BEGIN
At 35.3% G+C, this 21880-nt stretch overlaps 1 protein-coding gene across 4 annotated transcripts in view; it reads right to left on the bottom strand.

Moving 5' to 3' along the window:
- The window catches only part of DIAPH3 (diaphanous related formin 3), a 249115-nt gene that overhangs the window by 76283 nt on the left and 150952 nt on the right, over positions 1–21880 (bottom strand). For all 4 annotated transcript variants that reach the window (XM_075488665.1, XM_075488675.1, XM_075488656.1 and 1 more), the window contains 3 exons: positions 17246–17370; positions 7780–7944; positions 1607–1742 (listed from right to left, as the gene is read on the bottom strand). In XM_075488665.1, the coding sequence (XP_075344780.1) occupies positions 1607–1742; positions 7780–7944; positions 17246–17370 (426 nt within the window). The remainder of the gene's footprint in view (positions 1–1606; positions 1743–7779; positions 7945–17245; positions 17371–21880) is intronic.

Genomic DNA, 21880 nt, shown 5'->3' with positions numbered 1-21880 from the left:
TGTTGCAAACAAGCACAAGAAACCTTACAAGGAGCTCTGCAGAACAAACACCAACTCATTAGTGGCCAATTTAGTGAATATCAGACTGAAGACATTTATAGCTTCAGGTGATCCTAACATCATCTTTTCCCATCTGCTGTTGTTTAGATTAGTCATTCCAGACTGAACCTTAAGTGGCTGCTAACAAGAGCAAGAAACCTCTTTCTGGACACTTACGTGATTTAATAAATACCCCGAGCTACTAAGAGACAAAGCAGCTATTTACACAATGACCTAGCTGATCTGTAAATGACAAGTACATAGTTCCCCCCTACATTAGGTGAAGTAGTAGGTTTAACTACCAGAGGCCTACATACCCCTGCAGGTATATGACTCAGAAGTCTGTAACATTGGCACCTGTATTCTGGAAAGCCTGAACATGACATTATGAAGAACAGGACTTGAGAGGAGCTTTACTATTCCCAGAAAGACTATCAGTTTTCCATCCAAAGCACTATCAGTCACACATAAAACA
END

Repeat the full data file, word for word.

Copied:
At 35.3% G+C, this 21880-nt stretch overlaps 1 protein-coding gene across 4 annotated transcripts in view; it reads right to left on the bottom strand.

Moving 5' to 3' along the window:
- The window catches only part of DIAPH3 (diaphanous related formin 3), a 249115-nt gene that overhangs the window by 76283 nt on the left and 150952 nt on the right, over positions 1–21880 (bottom strand). For all 4 annotated transcript variants that reach the window (XM_075488665.1, XM_075488675.1, XM_075488656.1 and 1 more), the window contains 3 exons: positions 17246–17370; positions 7780–7944; positions 1607–1742 (listed from right to left, as the gene is read on the bottom strand). In XM_075488665.1, the coding sequence (XP_075344780.1) occupies positions 1607–1742; positions 7780–7944; positions 17246–17370 (426 nt within the window). The remainder of the gene's footprint in view (positions 1–1606; positions 1743–7779; positions 7945–17245; positions 17371–21880) is intronic.

Genomic DNA, 21880 nt, shown 5'->3' with positions numbered 1-21880 from the left:
TGTTGCAAACAAGCACAAGAAACCTTACAAGGAGCTCTGCAGAACAAACACCAACTCATTAGTGGCCAATTTAGTGAATATCAGACTGAAGACATTTATAGCTTCAGGTGATCCTAACATCATCTTTTCCCATCTGCTGTTGTTTAGATTAGTCATTCCAGACTGAACCTTAAGTGGCTGCTAACAAGAGCAAGAAACCTCTTTCTGGACACTTACGTGATTTAATAAATACCCCGAGCTACTAAGAGACAAAGCAGCTATTTACACAATGACCTAGCTGATCTGTAAATGACAAGTACATAGTTCCCCCCTACATTAGGTGAAGTAGTAGGTTTAACTACCAGAGGCCTACATACCCCTGCAGGTATATGACTCAGAAGTCTGTAACATTGGCACCTGTATTCTGGAAAGCCTGAACATGACATTATGAAGAACAGGACTTGAGAGGAGCTTTACTATTCCCAGAAAGACTATCAGTTTTCCATCCAAAGCACTATCAGTCACACATAAAACA